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A friend asked me, a couple of days before this special election, who I thought would win. I said it would be close, but if I had to bet the farm on it, I’d bet on Roy Moore. To my immense relief, I was wrong, and I hadn’t bet the farm.

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Doug Jones won by being a man of integrity running against one whose integrity was in question. The late-breaking controversy over allegations of sexual improprieties and possible predation on minor girls was certainly a factor in the outcome, but may not have been decisive. The exit polls show that 21 percent of voters decided only in December: 54 percent of them voted for Moore. Among the 78 percent of voters who decided before December, 53 percent voted for Jones. If anything, the controversy helped Moore, but not enough.

He won by running against a candidate who has consistently, in two State Supreme Court elections and in this election, failed to match the winning margins of other statewide Republican candidates. Moore’s percentage in every single county was below Trump’s margins last November .

Jones won by turning out the voters: the Alabama Department of State reports turnout at 40.46 percent of registered voters, remarkably high for a special election. Most observers were expecting more like 25 percent.

Turnout among African Americans was up: 29 percent of exit poll voters were blacks, as compared with about 25 percent of registered voters. But that’s really within the margin of error of such polls. The real point here is that the Democrats were able to mobilize enough African Americans to match increased white turnout. The African American vote was the foundation of Jones’ victory.

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Jones won by converting many suburban voters, especially around Birmingham. In the exit poll, suburban voters went for Moore by only 51 percent, much lower than Trump’s percentage, and not enough to balance the overwhelming African American vote, which came largely from cities and the belt of south-central counties with black majorities.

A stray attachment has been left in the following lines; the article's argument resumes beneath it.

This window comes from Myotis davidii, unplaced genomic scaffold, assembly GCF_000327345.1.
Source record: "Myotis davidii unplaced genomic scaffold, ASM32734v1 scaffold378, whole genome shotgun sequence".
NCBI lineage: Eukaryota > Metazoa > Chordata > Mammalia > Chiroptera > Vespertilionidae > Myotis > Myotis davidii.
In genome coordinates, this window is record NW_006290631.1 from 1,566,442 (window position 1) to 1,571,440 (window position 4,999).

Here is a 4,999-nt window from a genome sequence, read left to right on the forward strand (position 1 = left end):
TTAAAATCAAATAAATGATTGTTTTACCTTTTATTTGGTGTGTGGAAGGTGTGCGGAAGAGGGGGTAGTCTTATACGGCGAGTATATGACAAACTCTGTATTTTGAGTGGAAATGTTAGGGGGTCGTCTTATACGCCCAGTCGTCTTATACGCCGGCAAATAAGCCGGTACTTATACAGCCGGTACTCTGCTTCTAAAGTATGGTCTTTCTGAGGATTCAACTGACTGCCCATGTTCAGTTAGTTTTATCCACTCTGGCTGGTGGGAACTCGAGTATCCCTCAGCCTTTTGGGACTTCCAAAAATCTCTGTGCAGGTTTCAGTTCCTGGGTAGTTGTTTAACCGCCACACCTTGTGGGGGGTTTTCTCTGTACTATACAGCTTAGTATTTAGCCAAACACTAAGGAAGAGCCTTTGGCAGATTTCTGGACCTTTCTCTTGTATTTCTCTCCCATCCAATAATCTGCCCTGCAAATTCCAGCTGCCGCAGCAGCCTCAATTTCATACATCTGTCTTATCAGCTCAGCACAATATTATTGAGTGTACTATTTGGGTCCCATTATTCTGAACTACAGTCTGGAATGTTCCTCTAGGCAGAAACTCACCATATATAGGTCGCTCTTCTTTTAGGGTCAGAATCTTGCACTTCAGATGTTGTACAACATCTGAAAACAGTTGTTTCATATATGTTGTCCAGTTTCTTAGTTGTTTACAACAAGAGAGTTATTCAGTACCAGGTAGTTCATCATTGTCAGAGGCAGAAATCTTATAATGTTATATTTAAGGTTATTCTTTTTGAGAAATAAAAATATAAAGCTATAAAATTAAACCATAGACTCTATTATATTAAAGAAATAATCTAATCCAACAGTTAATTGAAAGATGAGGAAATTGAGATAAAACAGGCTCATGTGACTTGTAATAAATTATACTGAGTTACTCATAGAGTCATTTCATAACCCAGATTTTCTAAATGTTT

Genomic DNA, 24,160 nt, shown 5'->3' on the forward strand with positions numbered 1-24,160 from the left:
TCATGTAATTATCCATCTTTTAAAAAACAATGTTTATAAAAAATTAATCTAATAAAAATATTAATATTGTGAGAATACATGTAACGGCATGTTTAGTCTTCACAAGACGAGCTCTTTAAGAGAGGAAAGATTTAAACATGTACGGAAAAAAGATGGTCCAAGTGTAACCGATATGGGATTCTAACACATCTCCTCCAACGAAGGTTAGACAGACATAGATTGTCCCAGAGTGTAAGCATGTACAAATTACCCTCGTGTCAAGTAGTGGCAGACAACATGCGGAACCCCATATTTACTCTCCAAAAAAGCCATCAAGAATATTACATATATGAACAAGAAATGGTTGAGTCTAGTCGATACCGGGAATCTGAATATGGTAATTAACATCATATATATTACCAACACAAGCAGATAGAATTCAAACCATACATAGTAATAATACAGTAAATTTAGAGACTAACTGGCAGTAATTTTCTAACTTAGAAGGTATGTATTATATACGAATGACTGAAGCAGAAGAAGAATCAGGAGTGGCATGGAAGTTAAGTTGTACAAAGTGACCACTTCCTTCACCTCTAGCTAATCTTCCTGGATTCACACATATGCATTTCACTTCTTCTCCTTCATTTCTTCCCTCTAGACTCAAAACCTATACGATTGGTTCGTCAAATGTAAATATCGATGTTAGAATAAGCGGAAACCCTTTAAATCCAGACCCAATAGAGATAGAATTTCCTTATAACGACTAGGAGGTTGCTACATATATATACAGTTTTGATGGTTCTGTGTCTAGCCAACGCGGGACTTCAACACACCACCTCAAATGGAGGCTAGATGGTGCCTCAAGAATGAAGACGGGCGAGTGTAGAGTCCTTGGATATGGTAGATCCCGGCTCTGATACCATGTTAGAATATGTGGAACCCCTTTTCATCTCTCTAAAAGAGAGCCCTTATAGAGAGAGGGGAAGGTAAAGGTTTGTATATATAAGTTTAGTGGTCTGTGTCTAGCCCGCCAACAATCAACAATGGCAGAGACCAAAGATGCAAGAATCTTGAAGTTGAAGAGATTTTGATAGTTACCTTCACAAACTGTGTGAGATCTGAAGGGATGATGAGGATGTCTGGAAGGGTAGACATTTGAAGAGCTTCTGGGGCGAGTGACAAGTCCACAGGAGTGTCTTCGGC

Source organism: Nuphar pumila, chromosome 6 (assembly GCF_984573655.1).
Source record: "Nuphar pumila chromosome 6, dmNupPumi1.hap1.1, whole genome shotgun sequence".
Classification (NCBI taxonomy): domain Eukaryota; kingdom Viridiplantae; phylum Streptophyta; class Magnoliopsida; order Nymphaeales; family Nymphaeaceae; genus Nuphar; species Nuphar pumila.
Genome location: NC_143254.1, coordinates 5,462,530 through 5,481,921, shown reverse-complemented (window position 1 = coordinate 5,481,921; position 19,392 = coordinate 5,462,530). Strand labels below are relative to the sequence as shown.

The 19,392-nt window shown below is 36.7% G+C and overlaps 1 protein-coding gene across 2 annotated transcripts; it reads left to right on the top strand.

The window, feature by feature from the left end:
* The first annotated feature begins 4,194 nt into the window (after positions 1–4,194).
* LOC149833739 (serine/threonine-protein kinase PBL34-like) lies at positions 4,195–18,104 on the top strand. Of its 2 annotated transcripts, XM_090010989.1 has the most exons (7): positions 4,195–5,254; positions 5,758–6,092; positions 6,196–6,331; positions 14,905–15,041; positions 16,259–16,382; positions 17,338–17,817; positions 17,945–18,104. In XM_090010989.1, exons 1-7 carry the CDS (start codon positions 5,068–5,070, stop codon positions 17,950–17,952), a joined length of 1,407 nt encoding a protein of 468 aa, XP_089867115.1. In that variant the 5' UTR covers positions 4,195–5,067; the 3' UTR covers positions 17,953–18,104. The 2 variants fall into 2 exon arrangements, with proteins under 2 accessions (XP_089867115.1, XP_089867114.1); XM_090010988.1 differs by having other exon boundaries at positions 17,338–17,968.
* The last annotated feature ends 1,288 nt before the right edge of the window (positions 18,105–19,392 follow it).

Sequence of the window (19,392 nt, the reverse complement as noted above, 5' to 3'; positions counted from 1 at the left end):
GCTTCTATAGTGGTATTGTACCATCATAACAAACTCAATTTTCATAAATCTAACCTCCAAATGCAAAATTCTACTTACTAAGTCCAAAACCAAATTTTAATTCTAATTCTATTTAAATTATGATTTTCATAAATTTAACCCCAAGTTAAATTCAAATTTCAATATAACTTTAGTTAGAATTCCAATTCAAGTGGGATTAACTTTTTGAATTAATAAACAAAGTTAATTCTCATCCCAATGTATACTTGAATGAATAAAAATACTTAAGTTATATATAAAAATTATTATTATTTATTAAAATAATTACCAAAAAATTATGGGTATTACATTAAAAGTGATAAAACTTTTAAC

Educated white voters, while leaning to Moore, were more evenly divided than the less educated. And women were uniformly less pro-Moore than men, regardless of their other demographic characteristics. This repeats a pattern that we saw with Trump’s victory in November.

In the 21st century, when Republican control of the South is almost as solid as the old solidly Democratic South of segregationist days, the Holy Grail for the Democrats has been the sweet spot where a solid African American vote combines with enough of the white vote to win. Doug Jones found that sweet spot, with more than a little help from a polarizing Republican candidate and a blundering president.

Trump, the White House staff, the Senate Republican leadership, Steve Bannon’s alt-right Breitbart network, and the national party just could not get on the same page in this election. The result was the spectacle of Trump initially supporting the appointed incumbent, Luther Strange, at the behest of the Senate leadership, then backing Moore, but seeming to avoid a full-throated commitment. So he didn’t appear with Moore, but said he supported him. He had a big closing rally, but just across the line in Pensacola (the town that Floridians deride as “South Alabama”). He promptly accepted Jones’ victory (even when Moore didn’t), saying that Moore worked hard but the deck was stacked against him.

Just how does that work in one of the most Republican states in the country? Unlike the losses in gubernatorial elections in Virginia and New Jersey in November, this was a race that no Republican would expect to lose.

john peeler

The Republicans lost this election; Doug Jones picked up the pieces.

John Peeler

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